"I tried to learn Japanese for a year but it was too hard so I quit" is perfect for the expression of both the good will to learn and the frustration for the difficulty of Nihongo.

    "I was (or had been) learning Japanese for a year but it was too hard so I quit" is not satisfactory due to the presence of the verb "learn", which has positive connotations (ie If you did learn (some) Japanese you can't contradict yourself by saying it was too difficult to learn).

    Consequently, I would amend the second sentence by substituting "studying" for "learning".

    Best
    GS
     
  9. wanabee Senior Member

    Japanese
    Thank you, e2efour, for giving very useful advice.
    I fully understand what you say. (in my left brain, though...)

    Thank you very much for your comment, Giorgio! That's very intriguing!
    However, my understanding of the word learning is that it is a process toward acquring skills, with both good and bad times during that process, like learning English.
    So learning and frustration, even agony, often co-exist.
    Therefore "I learned Japanese for a year but it was too hard so I quit." has no problem as an English sentence.

    And Georgio's suggestion, study the piano, makes me think of "to look at the piano carefully" or "to study pianology, like study biology." -- there's no such word as pianology, of course. :)

    I appreciate your suggestion all the same, Georgio!
     
  10. Giorgio Spizzi Senior Member

    Italian
    I never mentioned "study the piano", actually, but I have nothing against it.
    I would also add that if learning is gaining knowledge of a subject or skill, that can happen through being taught (which implies studying) or by self-teaching (which implies studying); then there's experience, of course.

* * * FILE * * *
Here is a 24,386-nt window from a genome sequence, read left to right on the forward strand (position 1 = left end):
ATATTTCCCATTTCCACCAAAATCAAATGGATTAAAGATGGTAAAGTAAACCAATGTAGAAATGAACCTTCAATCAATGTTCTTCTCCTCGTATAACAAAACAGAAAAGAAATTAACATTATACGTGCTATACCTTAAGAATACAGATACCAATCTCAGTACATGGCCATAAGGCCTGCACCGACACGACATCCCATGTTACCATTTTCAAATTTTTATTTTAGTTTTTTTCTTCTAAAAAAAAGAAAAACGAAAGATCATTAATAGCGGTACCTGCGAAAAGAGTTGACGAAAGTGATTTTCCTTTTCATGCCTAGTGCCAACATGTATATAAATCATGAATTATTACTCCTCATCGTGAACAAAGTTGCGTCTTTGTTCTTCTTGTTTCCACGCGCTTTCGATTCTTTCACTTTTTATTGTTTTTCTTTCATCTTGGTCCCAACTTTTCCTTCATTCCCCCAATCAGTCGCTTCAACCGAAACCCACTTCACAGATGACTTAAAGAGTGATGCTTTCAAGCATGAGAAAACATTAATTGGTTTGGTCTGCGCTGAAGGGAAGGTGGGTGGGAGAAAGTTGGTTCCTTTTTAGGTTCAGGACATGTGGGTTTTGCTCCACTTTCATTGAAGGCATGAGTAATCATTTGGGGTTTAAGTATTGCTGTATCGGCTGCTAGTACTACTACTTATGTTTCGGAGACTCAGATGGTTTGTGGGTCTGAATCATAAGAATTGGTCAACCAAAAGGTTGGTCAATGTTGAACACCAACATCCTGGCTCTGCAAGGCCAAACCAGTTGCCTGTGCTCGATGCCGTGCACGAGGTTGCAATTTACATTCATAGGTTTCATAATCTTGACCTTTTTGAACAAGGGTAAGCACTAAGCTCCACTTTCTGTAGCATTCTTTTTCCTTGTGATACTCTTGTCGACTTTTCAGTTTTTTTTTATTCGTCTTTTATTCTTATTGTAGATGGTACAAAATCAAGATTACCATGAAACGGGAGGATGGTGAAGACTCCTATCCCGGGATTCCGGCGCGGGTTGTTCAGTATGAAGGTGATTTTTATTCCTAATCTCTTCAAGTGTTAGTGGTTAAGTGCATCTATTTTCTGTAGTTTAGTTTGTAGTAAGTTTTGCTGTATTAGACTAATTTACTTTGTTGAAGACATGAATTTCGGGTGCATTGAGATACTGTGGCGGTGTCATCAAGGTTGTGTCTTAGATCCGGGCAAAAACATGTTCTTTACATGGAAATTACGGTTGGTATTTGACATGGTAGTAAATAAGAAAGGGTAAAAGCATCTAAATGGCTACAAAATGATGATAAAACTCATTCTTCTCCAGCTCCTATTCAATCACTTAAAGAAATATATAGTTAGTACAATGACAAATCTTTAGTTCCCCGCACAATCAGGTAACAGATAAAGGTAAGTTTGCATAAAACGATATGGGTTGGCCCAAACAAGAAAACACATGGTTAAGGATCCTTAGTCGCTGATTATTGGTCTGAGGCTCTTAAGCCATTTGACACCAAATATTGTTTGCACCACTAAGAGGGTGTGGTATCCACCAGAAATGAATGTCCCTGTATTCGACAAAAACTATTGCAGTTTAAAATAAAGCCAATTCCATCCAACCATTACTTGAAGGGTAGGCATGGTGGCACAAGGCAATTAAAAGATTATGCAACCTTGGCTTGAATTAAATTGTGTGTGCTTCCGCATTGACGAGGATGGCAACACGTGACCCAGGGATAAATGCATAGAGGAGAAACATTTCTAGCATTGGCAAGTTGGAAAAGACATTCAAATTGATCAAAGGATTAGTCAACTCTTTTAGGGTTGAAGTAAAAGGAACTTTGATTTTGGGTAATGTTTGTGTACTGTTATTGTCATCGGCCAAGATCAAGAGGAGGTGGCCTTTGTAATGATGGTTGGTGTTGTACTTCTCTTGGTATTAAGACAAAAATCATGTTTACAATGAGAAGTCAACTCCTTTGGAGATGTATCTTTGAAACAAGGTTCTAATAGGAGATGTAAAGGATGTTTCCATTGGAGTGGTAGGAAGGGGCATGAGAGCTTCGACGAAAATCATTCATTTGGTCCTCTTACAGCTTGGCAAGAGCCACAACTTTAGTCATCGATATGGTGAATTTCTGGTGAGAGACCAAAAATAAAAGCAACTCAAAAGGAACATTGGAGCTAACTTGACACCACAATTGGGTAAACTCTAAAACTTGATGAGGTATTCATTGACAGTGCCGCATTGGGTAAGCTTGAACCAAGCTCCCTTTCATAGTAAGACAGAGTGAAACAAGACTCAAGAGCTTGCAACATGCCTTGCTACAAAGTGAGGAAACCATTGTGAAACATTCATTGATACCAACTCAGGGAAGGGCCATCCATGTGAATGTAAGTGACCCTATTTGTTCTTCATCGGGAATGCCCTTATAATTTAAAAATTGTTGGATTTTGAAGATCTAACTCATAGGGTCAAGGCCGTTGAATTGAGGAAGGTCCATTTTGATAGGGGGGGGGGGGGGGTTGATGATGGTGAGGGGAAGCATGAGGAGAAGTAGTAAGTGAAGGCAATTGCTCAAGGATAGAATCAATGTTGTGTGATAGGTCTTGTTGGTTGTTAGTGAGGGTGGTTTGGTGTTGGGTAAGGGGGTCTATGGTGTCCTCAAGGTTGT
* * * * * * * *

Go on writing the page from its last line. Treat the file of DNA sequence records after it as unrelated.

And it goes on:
In other words my impression is that studying comes first, then (hopefully) learning, and consequently knowing.
    Do you really not agree?

    GS :)
     
  11. wanabee Senior Member

    Japanese

    Thank you very much, Georgio!
    Especially interesting about your comment is the order of three mental stages we go throught until the state of knowing.

    If you don't mind, could you give me your opinion about the following question?

    I'm guessing we could also think like this, without conflicting with your explanations:
    If I say "The car is stopping", it suggests that the car has not completely stopped; it is in the process of stopping, i.e. after the brake has been applied but before a complete stop.
    The same explanation seems to apply to "The dog is dying."

    In a similar way, I'm wondering if we could see "He is learning Japanese." as he is somewhere in the course between the stages of studying and knowing, although this certainly is a vague sentence in that we can't tell his level of achievement just by looking at the sentence itself.

    I'm not sure if I've made myself understood clearly...but I would appreciate if you would take your time again.
    Thank you!